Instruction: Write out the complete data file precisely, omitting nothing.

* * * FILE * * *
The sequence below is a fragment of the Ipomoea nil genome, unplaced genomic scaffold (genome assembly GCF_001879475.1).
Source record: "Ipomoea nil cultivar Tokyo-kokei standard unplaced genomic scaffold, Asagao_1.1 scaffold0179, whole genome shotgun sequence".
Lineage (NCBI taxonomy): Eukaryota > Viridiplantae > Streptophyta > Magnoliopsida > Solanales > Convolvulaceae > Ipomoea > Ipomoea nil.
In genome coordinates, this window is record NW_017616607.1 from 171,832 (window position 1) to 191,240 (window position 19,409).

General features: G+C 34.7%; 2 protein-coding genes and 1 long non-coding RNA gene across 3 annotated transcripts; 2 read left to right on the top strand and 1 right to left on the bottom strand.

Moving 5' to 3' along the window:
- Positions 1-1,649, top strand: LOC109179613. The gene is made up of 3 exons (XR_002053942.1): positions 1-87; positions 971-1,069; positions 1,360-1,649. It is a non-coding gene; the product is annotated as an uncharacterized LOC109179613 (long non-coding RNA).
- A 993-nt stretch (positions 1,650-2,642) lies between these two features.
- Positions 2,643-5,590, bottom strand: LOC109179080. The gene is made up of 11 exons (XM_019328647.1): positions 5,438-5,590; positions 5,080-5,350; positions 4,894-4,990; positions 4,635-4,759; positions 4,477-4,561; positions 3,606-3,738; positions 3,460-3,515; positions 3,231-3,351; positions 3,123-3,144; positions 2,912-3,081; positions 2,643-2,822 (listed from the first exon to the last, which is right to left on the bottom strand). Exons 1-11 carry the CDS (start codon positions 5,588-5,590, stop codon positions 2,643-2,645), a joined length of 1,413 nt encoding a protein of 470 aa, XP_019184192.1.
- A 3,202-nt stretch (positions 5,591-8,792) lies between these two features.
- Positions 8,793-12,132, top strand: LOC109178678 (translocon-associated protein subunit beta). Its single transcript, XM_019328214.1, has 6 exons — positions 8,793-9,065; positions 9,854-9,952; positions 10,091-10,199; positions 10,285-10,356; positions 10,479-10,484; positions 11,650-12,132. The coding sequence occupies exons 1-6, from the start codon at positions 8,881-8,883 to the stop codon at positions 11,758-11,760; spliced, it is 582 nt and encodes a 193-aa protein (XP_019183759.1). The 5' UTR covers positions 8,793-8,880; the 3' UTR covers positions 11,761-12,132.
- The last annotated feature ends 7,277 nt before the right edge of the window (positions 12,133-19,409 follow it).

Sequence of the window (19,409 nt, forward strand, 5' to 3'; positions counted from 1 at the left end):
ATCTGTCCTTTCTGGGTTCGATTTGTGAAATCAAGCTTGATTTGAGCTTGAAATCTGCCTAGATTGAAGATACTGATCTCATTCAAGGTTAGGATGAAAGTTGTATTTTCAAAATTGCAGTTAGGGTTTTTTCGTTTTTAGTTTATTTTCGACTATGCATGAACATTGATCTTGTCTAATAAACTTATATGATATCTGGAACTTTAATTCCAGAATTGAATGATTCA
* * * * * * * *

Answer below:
The sequence below is a fragment of the Ipomoea nil genome, unplaced genomic scaffold (genome assembly GCF_001879475.1).
Source record: "Ipomoea nil cultivar Tokyo-kokei standard unplaced genomic scaffold, Asagao_1.1 scaffold0179, whole genome shotgun sequence".
Lineage (NCBI taxonomy): Eukaryota > Viridiplantae > Streptophyta > Magnoliopsida > Solanales > Convolvulaceae > Ipomoea > Ipomoea nil.
In genome coordinates, this window is record NW_017616607.1 from 171,832 (window position 1) to 191,240 (window position 19,409).

General features: G+C 34.7%; 2 protein-coding genes and 1 long non-coding RNA gene across 3 annotated transcripts; 2 read left to right on the top strand and 1 right to left on the bottom strand.

Moving 5' to 3' along the window:
- Positions 1-1,649, top strand: LOC109179613. The gene is made up of 3 exons (XR_002053942.1): positions 1-87; positions 971-1,069; positions 1,360-1,649. It is a non-coding gene; the product is annotated as an uncharacterized LOC109179613 (long non-coding RNA).
- A 993-nt stretch (positions 1,650-2,642) lies between these two features.
- Positions 2,643-5,590, bottom strand: LOC109179080. The gene is made up of 11 exons (XM_019328647.1): positions 5,438-5,590; positions 5,080-5,350; positions 4,894-4,990; positions 4,635-4,759; positions 4,477-4,561; positions 3,606-3,738; positions 3,460-3,515; positions 3,231-3,351; positions 3,123-3,144; positions 2,912-3,081; positions 2,643-2,822 (listed from the first exon to the last, which is right to left on the bottom strand). Exons 1-11 carry the CDS (start codon positions 5,588-5,590, stop codon positions 2,643-2,645), a joined length of 1,413 nt encoding a protein of 470 aa, XP_019184192.1.
- A 3,202-nt stretch (positions 5,591-8,792) lies between these two features.
- Positions 8,793-12,132, top strand: LOC109178678 (translocon-associated protein subunit beta). Its single transcript, XM_019328214.1, has 6 exons — positions 8,793-9,065; positions 9,854-9,952; positions 10,091-10,199; positions 10,285-10,356; positions 10,479-10,484; positions 11,650-12,132. The coding sequence occupies exons 1-6, from the start codon at positions 8,881-8,883 to the stop codon at positions 11,758-11,760; spliced, it is 582 nt and encodes a 193-aa protein (XP_019183759.1). The 5' UTR covers positions 8,793-8,880; the 3' UTR covers positions 11,761-12,132.
- The last annotated feature ends 7,277 nt before the right edge of the window (positions 12,133-19,409 follow it).

Sequence of the window (19,409 nt, forward strand, 5' to 3'; positions counted from 1 at the left end):
ATCTGTCCTTTCTGGGTTCGATTTGTGAAATCAAGCTTGATTTGAGCTTGAAATCTGCCTAGATTGAAGATACTGATCTCATTCAAGGTTAGGATGAAAGTTGTATTTTCAAAATTGCAGTTAGGGTTTTTTCGTTTTTAGTTTATTTTCGACTATGCATGAACATTGATCTTGTCTAATAAACTTATATGATATCTGGAACTTTAATTCCAGAATTGAATGATTCA